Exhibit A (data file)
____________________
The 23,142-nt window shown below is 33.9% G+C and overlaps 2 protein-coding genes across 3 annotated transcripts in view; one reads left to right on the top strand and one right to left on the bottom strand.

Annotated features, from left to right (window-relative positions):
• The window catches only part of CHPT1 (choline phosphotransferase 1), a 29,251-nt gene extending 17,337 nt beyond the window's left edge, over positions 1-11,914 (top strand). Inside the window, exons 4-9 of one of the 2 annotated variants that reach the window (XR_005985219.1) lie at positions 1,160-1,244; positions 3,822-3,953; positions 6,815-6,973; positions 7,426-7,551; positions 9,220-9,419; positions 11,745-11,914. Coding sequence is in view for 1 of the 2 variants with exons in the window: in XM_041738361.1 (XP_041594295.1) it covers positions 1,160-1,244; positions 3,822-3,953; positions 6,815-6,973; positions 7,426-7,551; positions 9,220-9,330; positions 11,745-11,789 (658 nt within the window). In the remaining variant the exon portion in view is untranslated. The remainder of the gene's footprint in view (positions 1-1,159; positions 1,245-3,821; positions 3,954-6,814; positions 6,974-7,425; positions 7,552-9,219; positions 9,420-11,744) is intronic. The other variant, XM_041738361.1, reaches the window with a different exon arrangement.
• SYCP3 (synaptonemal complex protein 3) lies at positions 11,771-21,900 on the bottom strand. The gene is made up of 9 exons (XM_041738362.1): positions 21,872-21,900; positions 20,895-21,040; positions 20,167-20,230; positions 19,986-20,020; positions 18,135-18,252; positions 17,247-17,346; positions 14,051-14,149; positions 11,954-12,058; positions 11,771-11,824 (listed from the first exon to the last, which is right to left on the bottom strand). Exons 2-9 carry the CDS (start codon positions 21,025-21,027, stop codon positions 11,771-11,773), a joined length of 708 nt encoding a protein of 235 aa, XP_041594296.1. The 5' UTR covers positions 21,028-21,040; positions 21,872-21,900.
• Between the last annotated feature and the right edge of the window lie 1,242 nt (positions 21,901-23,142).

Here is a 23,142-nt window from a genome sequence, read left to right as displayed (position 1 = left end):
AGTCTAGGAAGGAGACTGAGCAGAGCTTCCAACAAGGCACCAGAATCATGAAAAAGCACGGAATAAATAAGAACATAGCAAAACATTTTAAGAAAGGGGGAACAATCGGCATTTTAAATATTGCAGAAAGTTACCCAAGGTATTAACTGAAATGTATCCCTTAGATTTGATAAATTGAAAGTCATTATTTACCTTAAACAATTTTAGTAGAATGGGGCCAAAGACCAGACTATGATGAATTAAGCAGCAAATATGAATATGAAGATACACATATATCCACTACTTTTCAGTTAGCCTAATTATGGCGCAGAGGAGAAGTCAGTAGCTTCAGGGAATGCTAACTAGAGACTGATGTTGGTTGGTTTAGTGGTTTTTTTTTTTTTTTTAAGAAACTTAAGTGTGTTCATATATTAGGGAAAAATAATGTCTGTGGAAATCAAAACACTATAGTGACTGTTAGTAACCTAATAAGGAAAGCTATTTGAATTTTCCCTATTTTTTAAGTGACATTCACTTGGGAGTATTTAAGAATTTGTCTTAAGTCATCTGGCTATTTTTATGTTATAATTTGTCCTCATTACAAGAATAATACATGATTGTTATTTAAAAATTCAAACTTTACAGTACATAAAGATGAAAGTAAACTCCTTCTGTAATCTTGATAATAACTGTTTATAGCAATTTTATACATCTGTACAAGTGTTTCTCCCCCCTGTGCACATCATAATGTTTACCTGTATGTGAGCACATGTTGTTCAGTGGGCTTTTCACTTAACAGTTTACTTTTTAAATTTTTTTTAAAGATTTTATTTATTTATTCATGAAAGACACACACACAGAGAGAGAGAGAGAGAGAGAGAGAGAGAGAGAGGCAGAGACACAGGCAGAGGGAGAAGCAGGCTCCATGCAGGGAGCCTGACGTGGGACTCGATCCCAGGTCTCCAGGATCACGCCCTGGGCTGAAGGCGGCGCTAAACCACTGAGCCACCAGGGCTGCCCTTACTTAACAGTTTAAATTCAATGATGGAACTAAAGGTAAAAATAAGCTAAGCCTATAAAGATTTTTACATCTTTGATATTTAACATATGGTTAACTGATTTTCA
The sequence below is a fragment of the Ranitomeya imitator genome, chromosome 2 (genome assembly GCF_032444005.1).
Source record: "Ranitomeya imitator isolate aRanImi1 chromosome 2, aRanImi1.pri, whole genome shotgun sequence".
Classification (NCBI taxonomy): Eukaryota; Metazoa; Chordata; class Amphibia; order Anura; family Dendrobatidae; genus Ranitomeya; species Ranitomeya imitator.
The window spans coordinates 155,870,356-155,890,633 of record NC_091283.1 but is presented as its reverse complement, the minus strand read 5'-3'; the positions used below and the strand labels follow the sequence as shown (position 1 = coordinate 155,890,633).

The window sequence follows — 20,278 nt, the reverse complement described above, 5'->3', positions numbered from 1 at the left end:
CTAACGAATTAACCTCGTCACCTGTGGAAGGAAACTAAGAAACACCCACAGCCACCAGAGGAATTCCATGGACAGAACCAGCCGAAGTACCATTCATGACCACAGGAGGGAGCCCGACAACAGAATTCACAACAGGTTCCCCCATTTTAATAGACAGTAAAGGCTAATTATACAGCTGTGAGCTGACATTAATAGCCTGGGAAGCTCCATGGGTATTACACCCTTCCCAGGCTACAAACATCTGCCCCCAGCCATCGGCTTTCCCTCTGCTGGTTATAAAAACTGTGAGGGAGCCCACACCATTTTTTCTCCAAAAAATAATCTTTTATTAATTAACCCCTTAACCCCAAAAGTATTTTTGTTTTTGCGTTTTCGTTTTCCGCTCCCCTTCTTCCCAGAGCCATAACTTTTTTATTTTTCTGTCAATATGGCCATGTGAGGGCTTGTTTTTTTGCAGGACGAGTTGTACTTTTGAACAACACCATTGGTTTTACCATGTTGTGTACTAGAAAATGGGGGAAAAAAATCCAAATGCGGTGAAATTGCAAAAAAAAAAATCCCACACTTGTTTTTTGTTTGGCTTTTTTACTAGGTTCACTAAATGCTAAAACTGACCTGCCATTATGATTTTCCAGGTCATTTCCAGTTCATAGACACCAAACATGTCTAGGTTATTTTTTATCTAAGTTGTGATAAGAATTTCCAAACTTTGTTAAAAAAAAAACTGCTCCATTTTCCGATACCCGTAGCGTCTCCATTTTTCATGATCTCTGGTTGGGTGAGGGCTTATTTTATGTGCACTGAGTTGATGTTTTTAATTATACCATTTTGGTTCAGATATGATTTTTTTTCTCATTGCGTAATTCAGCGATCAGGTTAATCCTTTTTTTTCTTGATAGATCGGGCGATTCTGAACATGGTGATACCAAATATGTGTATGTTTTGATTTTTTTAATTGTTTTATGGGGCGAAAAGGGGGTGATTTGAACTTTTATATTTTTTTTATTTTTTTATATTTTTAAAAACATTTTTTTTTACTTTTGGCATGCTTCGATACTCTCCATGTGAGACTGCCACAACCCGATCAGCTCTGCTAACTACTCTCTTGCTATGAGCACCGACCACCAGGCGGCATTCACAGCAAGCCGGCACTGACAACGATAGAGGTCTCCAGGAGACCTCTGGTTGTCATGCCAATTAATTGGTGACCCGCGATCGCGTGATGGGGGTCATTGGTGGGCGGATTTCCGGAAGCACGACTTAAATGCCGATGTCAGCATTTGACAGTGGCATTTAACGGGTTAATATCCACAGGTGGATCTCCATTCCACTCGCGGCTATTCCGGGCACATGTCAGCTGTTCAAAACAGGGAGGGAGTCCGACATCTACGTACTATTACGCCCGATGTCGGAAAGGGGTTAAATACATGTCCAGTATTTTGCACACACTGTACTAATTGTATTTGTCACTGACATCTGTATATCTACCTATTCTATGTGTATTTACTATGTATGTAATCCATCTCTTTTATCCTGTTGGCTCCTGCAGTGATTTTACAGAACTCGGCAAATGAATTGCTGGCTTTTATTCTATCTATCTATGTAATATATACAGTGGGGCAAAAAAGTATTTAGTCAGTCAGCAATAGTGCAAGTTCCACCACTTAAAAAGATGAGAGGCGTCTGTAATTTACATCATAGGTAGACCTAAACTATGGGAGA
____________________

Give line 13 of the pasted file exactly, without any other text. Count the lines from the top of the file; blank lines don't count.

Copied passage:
CTAACGAATTAACCTCGTCACCTGTGGAAGGAAACTAAGAAACACCCACAGCCACCAGAGGAATTCCATGGACAGAACCAGCCGAAGTACCATTCATGACCACAGGAGGGAGCCCGACAACAGAATTCACAACAGGTTCCCCCATTTTAATAGACAGTAAAGGCTAATTATACAGCTGTGAGCTGACATTAATAGCCTGGGAAGCTCCATGGGTATTACACCCTTCCCAGGCTACAAACATCTGCCCCCAGCCATCGGCTTTCCCTCTGCTGGTTATAAAAACTGTGAGGGAGCCCACACCATTTTTTCTCCAAAAAATAATCTTTTATTAATTAACCCCTTAACCCCAAAAGTATTTTTGTTTTTGCGTTTTCGTTTTCCGCTCCCCTTCTTCCCAGAGCCATAACTTTTTTATTTTTCTGTCAATATGGCCATGTGAGGGCTTGTTTTTTTGCAGGACGAGTTGTACTTTTGAACAACACCATTGGTTTTACCATGTTGTGTACTAGAAAATGGGGGAAAAAAATCCAAATGCGGTGAAATTGCAAAAAAAAAAATCCCACACTTGTTTTTTGTTTGGCTTTTTTACTAGGTTCACTAAATGCTAAAACTGACCTGCCATTATGATTTTCCAGGTCATTTCCAGTTCATAGACACCAAACATGTCTAGGTTATTTTTTATCTAAGTTGTGATAAGAATTTCCAAACTTTGTTAAAAAAAAAACTGCTCCATTTTCCGATACCCGTAGCGTCTCCATTTTTCATGATCTCTGGTTGGGTGAGGGCTTATTTTATGTGCACTGAGTTGATGTTTTTAATTATACCATTTTGGTTCAGATATGATTTTTTTTCTCATTGCGTAATTCAGCGATCAGGTTAATCCTTTTTTTTCTTGATAGATCGGGCGATTCTGAACATGGTGATACCAAATATGTGTATGTTTTGATTTTTTTAATTGTTTTATGGGGCGAAAAGGGGGTGATTTGAACTTTTATATTTTTTTTATTTTTTTATATTTTTAAAAACATTTTTTTTTACTTTTGGCATGCTTCGATACTCTCCATGTGAGACTGCCACAACCCGATCAGCTCTGCTAACTACTCTCTTGCTATGAGCACCGACCACCAGGCGGCATTCACAGCAAGCCGGCACTGACAACGATAGAGGTCTCCAGGAGACCTCTGGTTGTCATGCCAATTAATTGGTGACCCGCGATCGCGTGATGGGGGTCATTGGTGGGCGGATTTCCGGAAGCACGACTTAAATGCCGATGTCAGCATTTGACAGTGGCATTTAACGGGTTAATATCCACAGGTGGATCTCCATTCCACTCGCGGCTATTCCGGGCACATGTCAGCTGTTCAAAACAGGGAGGGAGTCCGACATCTACGTACTATTACGCCCGATGTCGGAAAGGGGTTAAATACATGTCCAGTATTTTGCACACACTGTACTAATTGTATTTGTCACTGACATCTGTATATCTACCTATTCTATGTGTATTTACTATGTATGTAATCCATCTCTTTTATCCTGTTGGCTCCTGCAGTGATTTTACAGAACTCGGCAAATGAATTGCTGGCTTTTATTCTATCTATCTATGTAATATATACAGTGGGGCAAAAAAGTATTTAGTCAGTCAGCAATAGTGCAAGTTCCACCACTTAAAAAGATGAGAGGCGTCTGTAATTTACATCATAGGTAGACCTAAACTATGGGAGA